Northern Rock, also Britain's number-five mortgage lender and the top seller of new mortgages in the first half of 2007, said confidence among customers was returning. "The tide has turned ... the picture is quite obviously changing," a spokesman said.
Its call centres had received 3,472 calls by 1030 BST, less than 10% of the volume at the same time on Monday, and 80% of the calls were to reinvest money, it said. Customers were also cancelling previous orders to withdraw money, it said.
Long queues at branches seen on Friday, Saturday and Monday were not as evident on Tuesday, and the bank said there were lines at just four branches by mid-morning on Tuesday.
One customer said the bank was calling clients to ask them if they still wanted to withdraw their money after the government guarantee.
The bank said any customers who have had to pay a charge or transaction fee to withdraw money in recent days will have that charge refunded if they reinvest the money in a similar account by Oct. 5.
Half as many customers were accessing Internet accounts compared with Monday, and most people were logging onto the accounts at the first attempt, it said, after widespread problems with its Web site in previous days.
Northern Rock's problems stem from its unusually high reliance on wholesale markets to fund its mortgage lending. The cost of borrowing in that market rose sharply in recent weeks and liquidity dried up, as banks, fearful of potential exposure to dodgy U.S. home loans, became reluctant to lend to each other.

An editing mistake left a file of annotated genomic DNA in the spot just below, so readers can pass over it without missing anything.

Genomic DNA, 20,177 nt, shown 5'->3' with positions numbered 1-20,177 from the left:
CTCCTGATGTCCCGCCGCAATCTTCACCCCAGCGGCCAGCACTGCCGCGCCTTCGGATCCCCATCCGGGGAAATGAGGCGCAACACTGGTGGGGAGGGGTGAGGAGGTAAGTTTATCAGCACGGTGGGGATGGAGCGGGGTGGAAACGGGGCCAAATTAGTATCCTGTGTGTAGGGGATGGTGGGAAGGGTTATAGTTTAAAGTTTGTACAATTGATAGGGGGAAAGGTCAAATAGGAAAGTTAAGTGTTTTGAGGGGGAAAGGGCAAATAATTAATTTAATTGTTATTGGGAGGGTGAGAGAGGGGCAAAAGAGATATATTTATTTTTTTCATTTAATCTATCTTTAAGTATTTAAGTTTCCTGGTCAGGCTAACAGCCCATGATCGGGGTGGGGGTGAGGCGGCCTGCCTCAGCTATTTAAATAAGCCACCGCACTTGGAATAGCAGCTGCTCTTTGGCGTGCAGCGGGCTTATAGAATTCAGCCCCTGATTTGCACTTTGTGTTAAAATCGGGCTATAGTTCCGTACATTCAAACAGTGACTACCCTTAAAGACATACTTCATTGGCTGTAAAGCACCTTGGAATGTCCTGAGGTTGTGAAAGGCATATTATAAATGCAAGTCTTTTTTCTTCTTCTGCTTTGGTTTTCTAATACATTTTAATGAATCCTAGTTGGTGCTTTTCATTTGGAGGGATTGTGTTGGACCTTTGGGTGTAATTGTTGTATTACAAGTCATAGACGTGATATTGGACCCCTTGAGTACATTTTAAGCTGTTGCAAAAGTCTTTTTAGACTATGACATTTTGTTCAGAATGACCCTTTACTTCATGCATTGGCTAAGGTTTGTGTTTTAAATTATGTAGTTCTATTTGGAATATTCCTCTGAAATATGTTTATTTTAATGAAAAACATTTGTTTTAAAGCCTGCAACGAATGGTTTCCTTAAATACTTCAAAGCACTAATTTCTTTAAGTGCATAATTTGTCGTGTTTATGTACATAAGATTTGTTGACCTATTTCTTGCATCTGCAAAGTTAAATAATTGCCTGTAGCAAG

Northern Rock itself has negligible exposure to U.S. subprime loans and it and the government have said it remains solvent.
Its shares rebounded on Tuesday after the government guaranteed its deposits and regulators said they would consider overhauling the safety net for all U.K. savings.
Shareholders May Still Lose
Northern Rock shares, which had more than halved in value since Friday, jumped over 10% at one stage as the government's measures offered reassurance after the worst run on a major U.K. bank's savings in recent memory, and prompted hopes of a concerted effort to boost liquidity in the credit markets.
"Saying depositors are guaranteed still means equity holders can lose everything," banking analyst Alex Potter at Collins Stewart said. "What this will do is stem the outflow (of savings). It doesn't fix their problem without a reversion to normality on the wholesale markets."